I also depicted hyenas as creatures who make a lot of puns and tell bad jokes in my published story "Ava in Fairyland." I had two hyenas in that one: a jokester named Hyjinx and a very sleepy, unemotional hyena named Duldree. They were later voiced in an audio drama for the book which is on You Tube.

So... where did we end up? We started off talking about how smart these creatures were, and then somehow, it ended up being about how they are shown as stupid beasts. Which is better? The answer: all of it! The idea of it is to let your imagination soar! You cannot limit yourself--especially because somebody says you should. Hyenas are probably seen as stupid because of the goofy sounds they make, but there is nothing wrong with that interpretation when fiction is involved. The spotted hyena is very, very interesting. They are a cold and calculating military force in the take down of a wide number of African animals. And as cool as that is, I like them even more as stupid and violent. When you are inspired, let your heart take you where it wants to go. The real hyena will not care either way. At the end of the day, they just want to eat.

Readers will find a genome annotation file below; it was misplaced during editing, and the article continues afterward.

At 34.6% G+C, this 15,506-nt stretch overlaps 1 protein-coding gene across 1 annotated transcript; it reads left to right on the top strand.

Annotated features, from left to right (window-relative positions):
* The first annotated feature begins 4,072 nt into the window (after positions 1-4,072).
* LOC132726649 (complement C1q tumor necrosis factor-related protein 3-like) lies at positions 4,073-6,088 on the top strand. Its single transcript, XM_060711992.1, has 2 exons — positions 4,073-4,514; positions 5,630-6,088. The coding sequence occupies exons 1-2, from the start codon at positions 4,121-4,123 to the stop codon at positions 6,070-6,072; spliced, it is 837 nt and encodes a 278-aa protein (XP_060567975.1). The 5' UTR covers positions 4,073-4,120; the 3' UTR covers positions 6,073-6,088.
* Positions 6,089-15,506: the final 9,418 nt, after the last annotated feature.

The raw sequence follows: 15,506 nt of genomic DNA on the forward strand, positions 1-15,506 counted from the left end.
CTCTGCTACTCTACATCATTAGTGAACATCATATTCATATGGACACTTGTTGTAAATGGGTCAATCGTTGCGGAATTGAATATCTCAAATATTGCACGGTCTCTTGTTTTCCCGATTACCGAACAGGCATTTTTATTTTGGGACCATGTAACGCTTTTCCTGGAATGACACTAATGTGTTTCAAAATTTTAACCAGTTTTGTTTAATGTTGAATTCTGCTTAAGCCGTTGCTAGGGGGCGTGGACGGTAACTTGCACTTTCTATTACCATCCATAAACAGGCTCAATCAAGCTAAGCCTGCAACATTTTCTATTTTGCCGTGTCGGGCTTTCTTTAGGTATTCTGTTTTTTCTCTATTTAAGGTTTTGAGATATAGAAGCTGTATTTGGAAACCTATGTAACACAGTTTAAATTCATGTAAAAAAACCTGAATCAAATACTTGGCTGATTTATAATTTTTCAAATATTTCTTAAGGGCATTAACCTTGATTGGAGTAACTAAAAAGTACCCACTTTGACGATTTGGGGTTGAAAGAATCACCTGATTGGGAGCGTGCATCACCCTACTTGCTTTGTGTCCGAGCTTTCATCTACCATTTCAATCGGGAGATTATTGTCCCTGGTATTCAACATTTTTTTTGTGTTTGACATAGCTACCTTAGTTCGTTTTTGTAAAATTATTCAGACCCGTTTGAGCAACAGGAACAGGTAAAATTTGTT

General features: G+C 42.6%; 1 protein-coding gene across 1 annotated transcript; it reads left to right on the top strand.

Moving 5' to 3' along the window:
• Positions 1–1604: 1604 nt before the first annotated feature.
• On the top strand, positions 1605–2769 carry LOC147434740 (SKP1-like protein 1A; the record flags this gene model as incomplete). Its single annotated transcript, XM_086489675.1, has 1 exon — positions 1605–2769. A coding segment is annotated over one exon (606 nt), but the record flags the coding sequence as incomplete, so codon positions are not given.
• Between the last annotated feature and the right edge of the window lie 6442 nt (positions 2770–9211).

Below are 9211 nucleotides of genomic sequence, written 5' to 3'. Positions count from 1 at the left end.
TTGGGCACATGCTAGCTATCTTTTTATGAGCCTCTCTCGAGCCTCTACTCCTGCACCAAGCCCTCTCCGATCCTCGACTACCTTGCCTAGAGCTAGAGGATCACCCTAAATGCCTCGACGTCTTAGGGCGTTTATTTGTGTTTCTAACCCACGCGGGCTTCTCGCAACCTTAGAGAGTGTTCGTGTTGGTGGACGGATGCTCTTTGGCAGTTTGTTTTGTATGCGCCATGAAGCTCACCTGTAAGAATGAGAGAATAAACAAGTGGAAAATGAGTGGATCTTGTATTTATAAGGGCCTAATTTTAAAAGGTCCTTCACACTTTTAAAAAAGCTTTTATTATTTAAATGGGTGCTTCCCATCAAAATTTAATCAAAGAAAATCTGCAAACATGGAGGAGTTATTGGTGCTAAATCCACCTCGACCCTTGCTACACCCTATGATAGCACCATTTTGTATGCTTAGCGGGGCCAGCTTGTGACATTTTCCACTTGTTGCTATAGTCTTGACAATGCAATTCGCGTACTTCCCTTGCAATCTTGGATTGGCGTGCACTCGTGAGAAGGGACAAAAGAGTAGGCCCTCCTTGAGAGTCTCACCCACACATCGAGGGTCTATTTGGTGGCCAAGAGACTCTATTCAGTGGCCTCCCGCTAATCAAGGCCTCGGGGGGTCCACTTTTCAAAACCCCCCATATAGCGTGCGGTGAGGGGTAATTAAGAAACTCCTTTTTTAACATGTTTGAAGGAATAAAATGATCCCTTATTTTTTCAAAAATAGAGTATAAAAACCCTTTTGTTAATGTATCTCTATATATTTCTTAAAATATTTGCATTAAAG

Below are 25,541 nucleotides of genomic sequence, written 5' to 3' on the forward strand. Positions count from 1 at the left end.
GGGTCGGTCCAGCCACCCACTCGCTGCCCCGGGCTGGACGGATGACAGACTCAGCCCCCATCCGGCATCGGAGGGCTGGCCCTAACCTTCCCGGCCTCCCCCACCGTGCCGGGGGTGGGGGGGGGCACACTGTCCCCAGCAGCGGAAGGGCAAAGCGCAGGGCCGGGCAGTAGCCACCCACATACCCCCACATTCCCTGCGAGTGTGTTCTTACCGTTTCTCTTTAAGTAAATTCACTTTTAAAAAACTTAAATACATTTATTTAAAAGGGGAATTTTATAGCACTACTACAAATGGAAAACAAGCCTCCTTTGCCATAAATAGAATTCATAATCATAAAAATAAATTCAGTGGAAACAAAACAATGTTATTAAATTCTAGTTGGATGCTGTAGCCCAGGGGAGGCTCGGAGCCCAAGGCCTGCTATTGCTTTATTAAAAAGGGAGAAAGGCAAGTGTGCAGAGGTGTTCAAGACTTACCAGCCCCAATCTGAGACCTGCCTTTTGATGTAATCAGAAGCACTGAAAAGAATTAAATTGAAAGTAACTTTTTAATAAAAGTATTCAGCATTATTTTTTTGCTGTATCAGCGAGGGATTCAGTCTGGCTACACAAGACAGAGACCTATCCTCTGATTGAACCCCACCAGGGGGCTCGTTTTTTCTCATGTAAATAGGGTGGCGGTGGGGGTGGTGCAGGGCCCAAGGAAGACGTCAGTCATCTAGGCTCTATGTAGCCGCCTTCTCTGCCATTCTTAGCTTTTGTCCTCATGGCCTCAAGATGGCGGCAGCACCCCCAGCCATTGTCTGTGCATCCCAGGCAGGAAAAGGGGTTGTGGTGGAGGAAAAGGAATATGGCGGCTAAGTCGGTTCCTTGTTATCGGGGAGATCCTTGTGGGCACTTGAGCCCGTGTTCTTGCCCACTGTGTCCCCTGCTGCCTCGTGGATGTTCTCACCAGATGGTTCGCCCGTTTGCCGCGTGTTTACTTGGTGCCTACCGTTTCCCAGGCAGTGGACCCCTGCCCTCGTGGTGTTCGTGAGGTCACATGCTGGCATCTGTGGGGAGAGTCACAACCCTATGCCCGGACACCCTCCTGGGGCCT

Thank you for reading this blog! If you enjoyed it, you can comment below, or you can email me at tkwadeauthor@gmail.com. Ha!

From Disney's "The Lion King"

D&D Gnoll

Duldree the Hyena

Tuesday, September 6, 2016

Eulipotyphla Spotlight: Northern Short-Tailed Shrew

Remember the Platypus? What made the platypus weird was the fact that it was a mammal that laid eggs--which is more of a bird thing. Every now and then you will find an animal class that has a quality that seems more appropriate for a different class. In the case of the northern short-tailed shrew, they are mammals that have a reptilian ability--namely the ability to administer venom to its prey. That's right, it is a venomous mammal.

Size-wise, the northern short-tailed shrew can be as big as 5.5 inches from head to tail, and yes, that tail is short--sometimes only three quarters of an inch long. It weighs as much as 1.06 ounces. It can be found throughout central and eastern North America, but the bulk of them are found in the Great Lakes region of North America. They are not too picky about their habitat; although, they do prefer grassy, pleasant areas. They will ignore the presence of humans unless they are particularly targeted by them.